I consider myself an advocate of the Open Access movement not only in words but in deeds as well. That said I have to admit or rather just because of being an advocate I must admit that I have some problems with Open Access publications. Namely, I am not quite sure that Open Access publications can reach their target audience as effectively as their counterparts behind the paywall.
I consider myself an advocate of the OA movement, because whenever I have the opportunity, I speak about it. Surely, I can speak about the concept of OA in the greatest depth during my Digital Humanities classes. There I have the opportunity to elaborate on the difference between free and OA, about the various shades of OA (gold, green), the numerous licencing opportunities from GNU GPL to Creative Commons and the degrees within these, the Budapest Open Access Initiative. I frequently use the OA button in my browser. Furthermore, I also am happy to speak about Aaron Swartz and Alexandra Elbakyan, about The Internet's Own Boy, and SciHub. When reading out parts of the "Open Access Gerilla Manifesto," my voice betrays my emotional involvement, similarly to the moments when reciting Bertrand Russel's "Preface" to his Biography, or when reading out Lear’s words carrying Cordelia’s dead body on stage.
Being an advocate of OA does not only involve talking about this fantastic concept, practice and responsibility of the Internet, but also I try to act accordingly, too. Running a blog is one step towards academic openness. With an English colleague we founded an OA journal, e-Colloquia, which is not alive at the moment but should / could be resurrected soon. I regularly contribute to Wikipedia, and request my students to do so within the framework of editathons, too. I share the PowerPoint and Prezi presentations for my classes on Slideshare and make them open on Prezi so that others can make use of them. I share my course descriptions so that anyone can copy and develop them. I am also happy to share my projects (scripts and texts) on GitHub so that anyone interested can copy, download or fork them. So I try to act according to what I preach.
That said I also have to share my problems with accessing OA objects in general and OA books in particular. The case is easy once I learn about an OA object or book: I only enter the relevant strings in the search window of the browser and Bob's my uncle. The problem arises when I just do not know or simply forget about, say an OA book. If I do not know anything about an OA book, then I will not be able to find it. Where is the problem here?—one might ask. Why would you look for something that you do not know if it exists at all? Yes, this is true and the very problem at the same time. I learn about books that are expensive, written by authorities in the field, counting as landmarks in the discipline, well before their publication, as news, would reach me very fast. Appetisers, i.e. academic advertisements would call my attention to them, and by the time of the publication, I would be eager to purchase and read them.
But this is not the case with OA books. Their authors do not mention their OA publications either during the pre-publication phase or after it, clearly because of shyness, or because fearing self-promotion, believing that a good book, article does not need advertisement, you name the reasons. The publishing house does not have an interest in advertising the OA publication, as advertisements need investment without return. Most of the time the funding for the OA publication does not include the cost of advertisements, thus beyond the fact that advertising OA publications is not in the best interest of publishers, funding authorities never think about this: their sole objective is to have the results of a research project published.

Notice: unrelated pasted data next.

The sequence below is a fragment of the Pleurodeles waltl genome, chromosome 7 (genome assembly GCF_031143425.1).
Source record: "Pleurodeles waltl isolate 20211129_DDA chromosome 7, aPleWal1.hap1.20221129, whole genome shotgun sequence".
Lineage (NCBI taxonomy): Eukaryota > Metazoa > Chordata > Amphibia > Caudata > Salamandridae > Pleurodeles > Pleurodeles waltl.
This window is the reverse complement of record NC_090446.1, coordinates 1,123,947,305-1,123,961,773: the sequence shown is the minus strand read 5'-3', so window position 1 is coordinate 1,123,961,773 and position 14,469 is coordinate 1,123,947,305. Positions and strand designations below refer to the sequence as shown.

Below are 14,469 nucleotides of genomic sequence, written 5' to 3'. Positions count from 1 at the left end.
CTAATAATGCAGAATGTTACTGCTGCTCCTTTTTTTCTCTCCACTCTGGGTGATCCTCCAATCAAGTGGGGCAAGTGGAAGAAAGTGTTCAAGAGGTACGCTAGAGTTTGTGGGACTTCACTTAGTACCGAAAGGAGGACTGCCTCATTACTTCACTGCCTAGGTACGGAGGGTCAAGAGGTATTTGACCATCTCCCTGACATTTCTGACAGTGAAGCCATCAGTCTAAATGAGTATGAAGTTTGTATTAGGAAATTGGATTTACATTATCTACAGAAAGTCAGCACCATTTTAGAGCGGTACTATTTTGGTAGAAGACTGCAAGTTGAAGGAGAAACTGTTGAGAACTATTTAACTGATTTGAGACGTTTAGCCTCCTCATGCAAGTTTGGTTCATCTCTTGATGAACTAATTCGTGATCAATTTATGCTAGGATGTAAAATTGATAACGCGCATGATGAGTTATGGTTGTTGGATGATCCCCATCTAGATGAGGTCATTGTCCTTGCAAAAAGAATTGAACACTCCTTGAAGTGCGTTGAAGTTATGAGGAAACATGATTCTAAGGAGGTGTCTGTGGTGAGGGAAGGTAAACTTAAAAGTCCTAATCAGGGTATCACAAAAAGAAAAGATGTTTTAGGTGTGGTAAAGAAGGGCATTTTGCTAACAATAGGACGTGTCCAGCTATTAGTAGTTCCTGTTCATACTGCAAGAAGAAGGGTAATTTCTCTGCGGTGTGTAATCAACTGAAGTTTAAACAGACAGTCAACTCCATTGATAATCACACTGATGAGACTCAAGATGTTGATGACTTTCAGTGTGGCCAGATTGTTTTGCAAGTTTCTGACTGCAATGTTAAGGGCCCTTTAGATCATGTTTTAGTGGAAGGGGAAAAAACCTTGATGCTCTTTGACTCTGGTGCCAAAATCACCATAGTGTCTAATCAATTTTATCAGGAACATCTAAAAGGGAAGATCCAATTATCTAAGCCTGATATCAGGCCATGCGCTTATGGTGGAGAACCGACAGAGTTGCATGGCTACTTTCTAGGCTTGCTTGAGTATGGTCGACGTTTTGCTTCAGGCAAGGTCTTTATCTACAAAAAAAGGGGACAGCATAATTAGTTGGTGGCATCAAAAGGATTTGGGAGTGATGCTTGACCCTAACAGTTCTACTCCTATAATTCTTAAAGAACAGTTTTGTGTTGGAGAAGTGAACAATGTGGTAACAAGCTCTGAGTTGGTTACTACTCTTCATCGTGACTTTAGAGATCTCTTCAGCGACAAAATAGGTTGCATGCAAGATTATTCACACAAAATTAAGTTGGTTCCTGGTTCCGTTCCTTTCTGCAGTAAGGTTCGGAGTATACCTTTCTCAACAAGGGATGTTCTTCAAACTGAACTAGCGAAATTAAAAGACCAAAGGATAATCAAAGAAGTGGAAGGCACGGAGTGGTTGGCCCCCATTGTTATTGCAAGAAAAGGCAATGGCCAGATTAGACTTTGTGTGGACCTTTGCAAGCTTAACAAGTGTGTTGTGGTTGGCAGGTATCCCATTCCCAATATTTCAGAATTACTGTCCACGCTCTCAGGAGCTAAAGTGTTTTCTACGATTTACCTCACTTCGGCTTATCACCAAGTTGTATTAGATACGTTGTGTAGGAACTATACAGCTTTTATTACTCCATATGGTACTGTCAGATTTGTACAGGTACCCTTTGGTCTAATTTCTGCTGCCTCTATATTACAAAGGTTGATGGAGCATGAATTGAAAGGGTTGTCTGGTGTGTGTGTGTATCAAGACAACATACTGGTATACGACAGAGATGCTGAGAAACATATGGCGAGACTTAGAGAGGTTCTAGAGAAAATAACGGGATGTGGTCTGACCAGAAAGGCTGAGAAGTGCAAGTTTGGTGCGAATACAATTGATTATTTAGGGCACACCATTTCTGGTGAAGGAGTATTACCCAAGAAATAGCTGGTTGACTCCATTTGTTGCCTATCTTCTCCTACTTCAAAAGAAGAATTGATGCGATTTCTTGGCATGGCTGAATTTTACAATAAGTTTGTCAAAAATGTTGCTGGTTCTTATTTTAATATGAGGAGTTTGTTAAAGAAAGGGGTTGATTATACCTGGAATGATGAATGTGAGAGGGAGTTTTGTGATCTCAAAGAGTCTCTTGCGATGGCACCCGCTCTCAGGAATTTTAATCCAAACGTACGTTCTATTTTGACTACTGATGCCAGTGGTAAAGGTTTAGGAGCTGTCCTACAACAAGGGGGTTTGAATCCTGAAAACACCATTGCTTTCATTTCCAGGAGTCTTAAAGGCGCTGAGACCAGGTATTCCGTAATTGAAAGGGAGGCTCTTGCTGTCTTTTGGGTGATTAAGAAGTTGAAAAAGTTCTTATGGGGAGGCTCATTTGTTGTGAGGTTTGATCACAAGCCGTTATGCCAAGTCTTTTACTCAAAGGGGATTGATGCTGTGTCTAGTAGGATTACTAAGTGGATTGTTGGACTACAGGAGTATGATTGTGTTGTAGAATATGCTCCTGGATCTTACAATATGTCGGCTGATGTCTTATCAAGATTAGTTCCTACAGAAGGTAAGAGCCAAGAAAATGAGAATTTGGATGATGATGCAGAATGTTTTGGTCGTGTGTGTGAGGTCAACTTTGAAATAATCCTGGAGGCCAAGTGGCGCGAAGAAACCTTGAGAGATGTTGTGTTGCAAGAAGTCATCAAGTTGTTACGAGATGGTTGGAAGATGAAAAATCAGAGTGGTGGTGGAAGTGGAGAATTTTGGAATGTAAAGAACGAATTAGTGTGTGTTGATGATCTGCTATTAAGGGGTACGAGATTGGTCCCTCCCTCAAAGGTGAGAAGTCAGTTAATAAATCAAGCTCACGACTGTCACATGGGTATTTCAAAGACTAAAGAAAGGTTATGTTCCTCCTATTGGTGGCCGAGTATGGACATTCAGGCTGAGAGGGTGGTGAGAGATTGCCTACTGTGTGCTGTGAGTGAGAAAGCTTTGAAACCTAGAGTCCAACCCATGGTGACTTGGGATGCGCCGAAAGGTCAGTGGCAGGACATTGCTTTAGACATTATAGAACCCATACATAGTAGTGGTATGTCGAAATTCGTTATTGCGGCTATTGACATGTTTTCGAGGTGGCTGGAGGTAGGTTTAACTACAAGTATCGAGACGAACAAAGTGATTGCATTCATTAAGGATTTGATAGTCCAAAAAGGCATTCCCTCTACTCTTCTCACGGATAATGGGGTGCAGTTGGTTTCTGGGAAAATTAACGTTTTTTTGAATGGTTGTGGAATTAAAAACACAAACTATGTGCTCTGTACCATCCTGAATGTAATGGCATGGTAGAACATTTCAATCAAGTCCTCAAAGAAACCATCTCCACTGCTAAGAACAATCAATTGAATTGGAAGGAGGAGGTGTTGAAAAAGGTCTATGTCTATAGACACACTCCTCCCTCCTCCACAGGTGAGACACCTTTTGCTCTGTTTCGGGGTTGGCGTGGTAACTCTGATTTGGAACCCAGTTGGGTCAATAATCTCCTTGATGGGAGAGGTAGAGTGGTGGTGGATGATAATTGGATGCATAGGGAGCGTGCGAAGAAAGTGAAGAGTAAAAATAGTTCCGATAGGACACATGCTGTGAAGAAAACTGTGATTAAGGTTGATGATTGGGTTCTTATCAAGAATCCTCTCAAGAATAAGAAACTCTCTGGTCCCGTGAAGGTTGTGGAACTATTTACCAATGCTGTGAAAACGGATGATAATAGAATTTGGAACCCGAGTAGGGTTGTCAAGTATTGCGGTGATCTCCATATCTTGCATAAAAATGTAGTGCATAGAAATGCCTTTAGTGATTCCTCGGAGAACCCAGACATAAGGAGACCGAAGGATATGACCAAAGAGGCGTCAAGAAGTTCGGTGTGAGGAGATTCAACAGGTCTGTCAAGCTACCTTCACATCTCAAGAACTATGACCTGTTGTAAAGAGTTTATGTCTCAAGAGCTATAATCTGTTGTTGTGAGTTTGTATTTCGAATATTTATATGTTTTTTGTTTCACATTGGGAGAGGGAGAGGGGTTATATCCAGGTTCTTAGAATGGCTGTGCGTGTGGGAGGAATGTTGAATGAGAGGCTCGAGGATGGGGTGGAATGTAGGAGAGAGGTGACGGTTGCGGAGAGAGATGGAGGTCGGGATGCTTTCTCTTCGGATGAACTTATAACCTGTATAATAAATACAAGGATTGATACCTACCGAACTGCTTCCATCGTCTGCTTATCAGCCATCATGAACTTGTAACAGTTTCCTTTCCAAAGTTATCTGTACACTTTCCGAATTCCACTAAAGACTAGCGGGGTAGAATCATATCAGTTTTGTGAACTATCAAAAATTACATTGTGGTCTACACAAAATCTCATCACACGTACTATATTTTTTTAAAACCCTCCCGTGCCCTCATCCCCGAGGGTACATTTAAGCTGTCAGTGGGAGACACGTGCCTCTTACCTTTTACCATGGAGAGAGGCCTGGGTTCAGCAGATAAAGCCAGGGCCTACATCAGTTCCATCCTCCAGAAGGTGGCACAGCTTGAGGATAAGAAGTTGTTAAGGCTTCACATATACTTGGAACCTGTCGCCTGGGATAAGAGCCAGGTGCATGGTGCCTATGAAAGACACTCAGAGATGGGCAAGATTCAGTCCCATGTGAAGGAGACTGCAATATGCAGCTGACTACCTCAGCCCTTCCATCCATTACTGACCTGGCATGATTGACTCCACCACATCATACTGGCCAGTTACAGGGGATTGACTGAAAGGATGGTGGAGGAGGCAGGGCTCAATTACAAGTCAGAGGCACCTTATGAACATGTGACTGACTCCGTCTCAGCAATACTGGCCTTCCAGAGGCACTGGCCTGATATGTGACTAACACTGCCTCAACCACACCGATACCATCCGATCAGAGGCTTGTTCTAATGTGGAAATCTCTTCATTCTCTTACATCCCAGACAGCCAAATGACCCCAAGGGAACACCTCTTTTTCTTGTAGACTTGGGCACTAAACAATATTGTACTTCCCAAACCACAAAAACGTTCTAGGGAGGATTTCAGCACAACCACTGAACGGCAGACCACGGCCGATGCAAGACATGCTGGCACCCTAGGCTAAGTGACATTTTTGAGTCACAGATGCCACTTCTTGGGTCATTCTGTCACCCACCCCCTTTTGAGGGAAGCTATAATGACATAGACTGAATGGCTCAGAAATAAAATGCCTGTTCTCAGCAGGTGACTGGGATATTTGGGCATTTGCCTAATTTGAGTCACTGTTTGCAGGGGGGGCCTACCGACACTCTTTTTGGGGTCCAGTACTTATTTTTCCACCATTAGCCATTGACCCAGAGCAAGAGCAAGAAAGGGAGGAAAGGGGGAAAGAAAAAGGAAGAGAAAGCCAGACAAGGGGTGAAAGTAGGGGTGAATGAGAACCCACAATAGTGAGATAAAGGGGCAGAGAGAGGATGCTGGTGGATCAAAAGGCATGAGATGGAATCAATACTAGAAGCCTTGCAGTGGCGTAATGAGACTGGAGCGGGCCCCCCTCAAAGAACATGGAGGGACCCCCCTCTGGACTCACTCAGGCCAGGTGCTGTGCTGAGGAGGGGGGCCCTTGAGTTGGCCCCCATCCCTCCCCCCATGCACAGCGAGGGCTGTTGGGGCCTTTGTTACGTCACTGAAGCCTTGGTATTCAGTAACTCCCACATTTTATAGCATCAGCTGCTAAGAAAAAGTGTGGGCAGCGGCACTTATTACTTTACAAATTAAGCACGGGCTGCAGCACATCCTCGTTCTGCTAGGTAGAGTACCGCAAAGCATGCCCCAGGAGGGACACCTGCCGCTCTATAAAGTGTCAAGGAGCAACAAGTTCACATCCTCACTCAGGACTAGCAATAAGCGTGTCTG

Should then the cost of advertisements be built into the research costs? Maybe. Or should a new academic culture of "care and share" be created? The digital arena does not only foster OA publishing but also provides ample opportunities to let colleagues know about one’s publications: they may be notified via personal emails and email lists, the books can be advertised through social media: Twitter, Facebook, Google+, Academia.org. But do we have the time and energy and self-confidence for this self-promotion? This initial step should be made, I’m afraid. But then it is the scholarly community’s responsibility to inform others about the news of an OA publication moving in concentric circles. Furthermore it is also the task of the big names in the guild to promote these publications, as their voice is stronger, it reaches out to more people and is heard more easily. Does this mean that the channels of promotion on the basis of the principle "care and share," a new advertising culture is to be built? A culture that is not founded on profit but on the responsibility for colleagues and for the welfare of the discipline? Maybe.
Creative Commons: creativecommons.org
GNU GPL: gnu.org
Aaron Swartz By Fred Benenson - User: Mecredis - http://www.flickr.com/photos/creativecommons/3111021669/, CC BY 2.0, https://commons.wikimedia.org/w/index.php?curid=6587124
Alexandra Elbakyan: By Apneet Jolly - https://www.flickr.com/photos/ajolly/4696604402/, CC BY 2.0, https://commons.wikimedia.org/w/index.php?curid=47280109